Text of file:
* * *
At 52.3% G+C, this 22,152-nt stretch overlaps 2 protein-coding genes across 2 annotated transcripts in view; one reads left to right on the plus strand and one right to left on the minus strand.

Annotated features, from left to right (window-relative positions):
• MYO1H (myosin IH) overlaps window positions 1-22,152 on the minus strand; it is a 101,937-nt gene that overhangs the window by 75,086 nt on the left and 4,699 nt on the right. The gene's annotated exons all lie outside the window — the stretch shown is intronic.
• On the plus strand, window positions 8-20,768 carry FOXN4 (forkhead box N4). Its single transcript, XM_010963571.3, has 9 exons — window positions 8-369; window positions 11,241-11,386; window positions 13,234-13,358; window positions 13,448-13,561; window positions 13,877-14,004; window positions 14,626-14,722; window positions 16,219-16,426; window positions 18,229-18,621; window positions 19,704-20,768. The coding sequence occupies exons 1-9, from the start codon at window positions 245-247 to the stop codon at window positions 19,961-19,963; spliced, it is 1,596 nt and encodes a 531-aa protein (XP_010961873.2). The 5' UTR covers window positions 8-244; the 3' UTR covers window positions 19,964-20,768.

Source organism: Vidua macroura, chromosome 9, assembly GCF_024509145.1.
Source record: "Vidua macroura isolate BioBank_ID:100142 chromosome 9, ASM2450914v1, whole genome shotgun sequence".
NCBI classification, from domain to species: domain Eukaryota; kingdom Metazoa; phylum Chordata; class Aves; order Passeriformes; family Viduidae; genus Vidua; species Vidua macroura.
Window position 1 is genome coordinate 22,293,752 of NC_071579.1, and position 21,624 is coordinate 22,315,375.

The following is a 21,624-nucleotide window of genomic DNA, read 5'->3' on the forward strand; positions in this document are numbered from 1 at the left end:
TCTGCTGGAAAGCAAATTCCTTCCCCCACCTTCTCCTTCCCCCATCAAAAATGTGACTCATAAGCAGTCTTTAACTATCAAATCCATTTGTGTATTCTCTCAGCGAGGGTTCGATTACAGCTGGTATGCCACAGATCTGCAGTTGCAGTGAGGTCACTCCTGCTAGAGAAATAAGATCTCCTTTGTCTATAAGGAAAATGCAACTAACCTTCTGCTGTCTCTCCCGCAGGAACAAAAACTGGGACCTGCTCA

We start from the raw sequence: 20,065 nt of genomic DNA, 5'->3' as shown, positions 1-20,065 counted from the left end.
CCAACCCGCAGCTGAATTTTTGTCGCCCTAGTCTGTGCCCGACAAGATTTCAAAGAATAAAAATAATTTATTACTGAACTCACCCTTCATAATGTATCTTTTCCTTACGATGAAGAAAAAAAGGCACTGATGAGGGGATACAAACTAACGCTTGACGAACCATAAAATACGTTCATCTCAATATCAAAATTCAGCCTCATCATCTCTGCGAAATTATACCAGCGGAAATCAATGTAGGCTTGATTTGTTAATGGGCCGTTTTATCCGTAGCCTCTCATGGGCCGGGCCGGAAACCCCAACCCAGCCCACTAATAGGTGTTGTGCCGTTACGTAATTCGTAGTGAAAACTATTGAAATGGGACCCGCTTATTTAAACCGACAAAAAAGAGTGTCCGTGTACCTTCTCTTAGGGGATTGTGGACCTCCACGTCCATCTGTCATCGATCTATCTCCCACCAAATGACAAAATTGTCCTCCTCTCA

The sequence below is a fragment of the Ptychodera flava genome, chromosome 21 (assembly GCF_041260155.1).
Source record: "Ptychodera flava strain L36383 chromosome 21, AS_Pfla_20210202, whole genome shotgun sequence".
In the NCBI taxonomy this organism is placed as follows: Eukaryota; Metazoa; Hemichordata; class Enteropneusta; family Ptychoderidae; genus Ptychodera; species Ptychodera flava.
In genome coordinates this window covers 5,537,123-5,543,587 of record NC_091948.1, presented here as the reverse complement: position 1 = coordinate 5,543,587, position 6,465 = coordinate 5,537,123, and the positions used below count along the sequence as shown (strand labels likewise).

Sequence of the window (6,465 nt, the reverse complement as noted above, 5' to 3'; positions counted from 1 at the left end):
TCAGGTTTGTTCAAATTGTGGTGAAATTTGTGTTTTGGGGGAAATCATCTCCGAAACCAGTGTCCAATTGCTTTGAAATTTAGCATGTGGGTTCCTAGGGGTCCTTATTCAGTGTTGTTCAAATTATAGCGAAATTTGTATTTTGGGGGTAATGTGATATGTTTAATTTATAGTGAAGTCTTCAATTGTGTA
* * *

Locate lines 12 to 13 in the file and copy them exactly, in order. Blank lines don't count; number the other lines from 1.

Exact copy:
CCAACCCGCAGCTGAATTTTTGTCGCCCTAGTCTGTGCCCGACAAGATTTCAAAGAATAAAAATAATTTATTACTGAACTCACCCTTCATAATGTATCTTTTCCTTACGATGAAGAAAAAAAGGCACTGATGAGGGGATACAAACTAACGCTTGACGAACCATAAAATACGTTCATCTCAATATCAAAATTCAGCCTCATCATCTCTGCGAAATTATACCAGCGGAAATCAATGTAGGCTTGATTTGTTAATGGGCCGTTTTATCCGTAGCCTCTCATGGGCCGGGCCGGAAACCCCAACCCAGCCCACTAATAGGTGTTGTGCCGTTACGTAATTCGTAGTGAAAACTATTGAAATGGGACCCGCTTATTTAAACCGACAAAAAAGAGTGTCCGTGTACCTTCTCTTAGGGGATTGTGGACCTCCACGTCCATCTGTCATCGATCTATCTCCCACCAAATGACAAAATTGTCCTCCTCTCA

The sequence below is a fragment of the Ptychodera flava genome, chromosome 21 (assembly GCF_041260155.1).